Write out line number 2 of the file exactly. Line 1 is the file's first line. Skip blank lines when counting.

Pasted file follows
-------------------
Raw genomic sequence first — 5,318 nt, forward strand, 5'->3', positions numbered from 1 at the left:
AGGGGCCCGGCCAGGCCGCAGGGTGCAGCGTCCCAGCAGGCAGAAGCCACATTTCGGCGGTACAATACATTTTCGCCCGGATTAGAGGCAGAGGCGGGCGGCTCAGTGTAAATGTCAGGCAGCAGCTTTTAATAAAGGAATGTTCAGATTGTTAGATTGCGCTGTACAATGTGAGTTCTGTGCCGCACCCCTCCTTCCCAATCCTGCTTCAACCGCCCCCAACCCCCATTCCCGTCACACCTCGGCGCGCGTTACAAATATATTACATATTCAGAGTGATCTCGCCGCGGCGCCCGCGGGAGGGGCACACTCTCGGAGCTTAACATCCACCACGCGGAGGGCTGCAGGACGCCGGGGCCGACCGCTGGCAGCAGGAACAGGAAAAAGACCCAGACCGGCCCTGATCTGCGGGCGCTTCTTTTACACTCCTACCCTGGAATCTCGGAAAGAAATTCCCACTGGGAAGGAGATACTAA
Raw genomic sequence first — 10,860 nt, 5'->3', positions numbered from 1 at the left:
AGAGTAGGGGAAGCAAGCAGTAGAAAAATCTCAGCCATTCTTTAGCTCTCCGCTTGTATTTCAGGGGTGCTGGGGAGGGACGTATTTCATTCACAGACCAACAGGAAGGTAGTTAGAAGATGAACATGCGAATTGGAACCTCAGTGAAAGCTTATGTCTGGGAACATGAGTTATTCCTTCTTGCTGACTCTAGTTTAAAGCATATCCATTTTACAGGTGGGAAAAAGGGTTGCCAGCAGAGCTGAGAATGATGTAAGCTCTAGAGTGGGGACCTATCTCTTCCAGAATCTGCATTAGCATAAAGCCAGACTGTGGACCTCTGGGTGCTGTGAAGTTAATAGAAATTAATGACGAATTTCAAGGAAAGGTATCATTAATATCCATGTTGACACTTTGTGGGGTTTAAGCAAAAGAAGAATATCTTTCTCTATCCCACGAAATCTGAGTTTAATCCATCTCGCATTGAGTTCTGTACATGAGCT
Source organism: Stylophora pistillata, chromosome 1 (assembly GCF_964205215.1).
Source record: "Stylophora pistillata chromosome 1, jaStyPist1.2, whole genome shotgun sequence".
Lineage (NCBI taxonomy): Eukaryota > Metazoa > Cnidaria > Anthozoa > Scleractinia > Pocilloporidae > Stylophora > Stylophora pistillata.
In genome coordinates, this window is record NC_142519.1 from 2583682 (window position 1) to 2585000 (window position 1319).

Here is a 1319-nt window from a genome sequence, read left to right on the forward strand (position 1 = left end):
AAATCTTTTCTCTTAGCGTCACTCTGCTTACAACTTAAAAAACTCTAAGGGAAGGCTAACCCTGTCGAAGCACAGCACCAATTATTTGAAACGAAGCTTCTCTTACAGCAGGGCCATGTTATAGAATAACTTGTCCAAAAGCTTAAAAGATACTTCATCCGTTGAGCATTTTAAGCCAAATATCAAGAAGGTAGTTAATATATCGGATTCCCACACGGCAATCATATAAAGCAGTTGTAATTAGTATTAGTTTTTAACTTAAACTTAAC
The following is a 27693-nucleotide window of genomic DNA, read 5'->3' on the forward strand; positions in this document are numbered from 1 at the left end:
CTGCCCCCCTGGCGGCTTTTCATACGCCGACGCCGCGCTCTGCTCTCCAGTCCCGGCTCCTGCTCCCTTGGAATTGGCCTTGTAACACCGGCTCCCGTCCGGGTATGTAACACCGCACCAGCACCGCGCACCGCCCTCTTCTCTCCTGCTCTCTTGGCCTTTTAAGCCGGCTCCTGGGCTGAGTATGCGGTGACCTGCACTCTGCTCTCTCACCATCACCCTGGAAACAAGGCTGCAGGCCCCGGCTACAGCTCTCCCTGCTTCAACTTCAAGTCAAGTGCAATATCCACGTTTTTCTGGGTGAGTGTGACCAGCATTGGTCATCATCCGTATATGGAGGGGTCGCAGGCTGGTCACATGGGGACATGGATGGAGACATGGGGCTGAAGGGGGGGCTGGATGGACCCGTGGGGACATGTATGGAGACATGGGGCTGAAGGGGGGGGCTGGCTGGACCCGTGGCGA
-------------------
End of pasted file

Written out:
AGGGGCCCGGCCAGGCCGCAGGGTGCAGCGTCCCAGCAGGCAGAAGCCACATTTCGGCGGTACAATACATTTTCGCCCGGATTAGAGGCAGAGGCGGGCGGCTCAGTGTAAATGTCAGGCAGCAGCTTTTAATAAAGGAATGTTCAGATTGTTAGATTGCGCTGTACAATGTGAGTTCTGTGCCGCACCCCTCCTTCCCAATCCTGCTTCAACCGCCCCCAACCCCCATTCCCGTCACACCTCGGCGCGCGTTACAAATATATTACATATTCAGAGTGATCTCGCCGCGGCGCCCGCGGGAGGGGCACACTCTCGGAGCTTAACATCCACCACGCGGAGGGCTGCAGGACGCCGGGGCCGACCGCTGGCAGCAGGAACAGGAAAAAGACCCAGACCGGCCCTGATCTGCGGGCGCTTCTTTTACACTCCTACCCTGGAATCTCGGAAAGAAATTCCCACTGGGAAGGAGATACTAA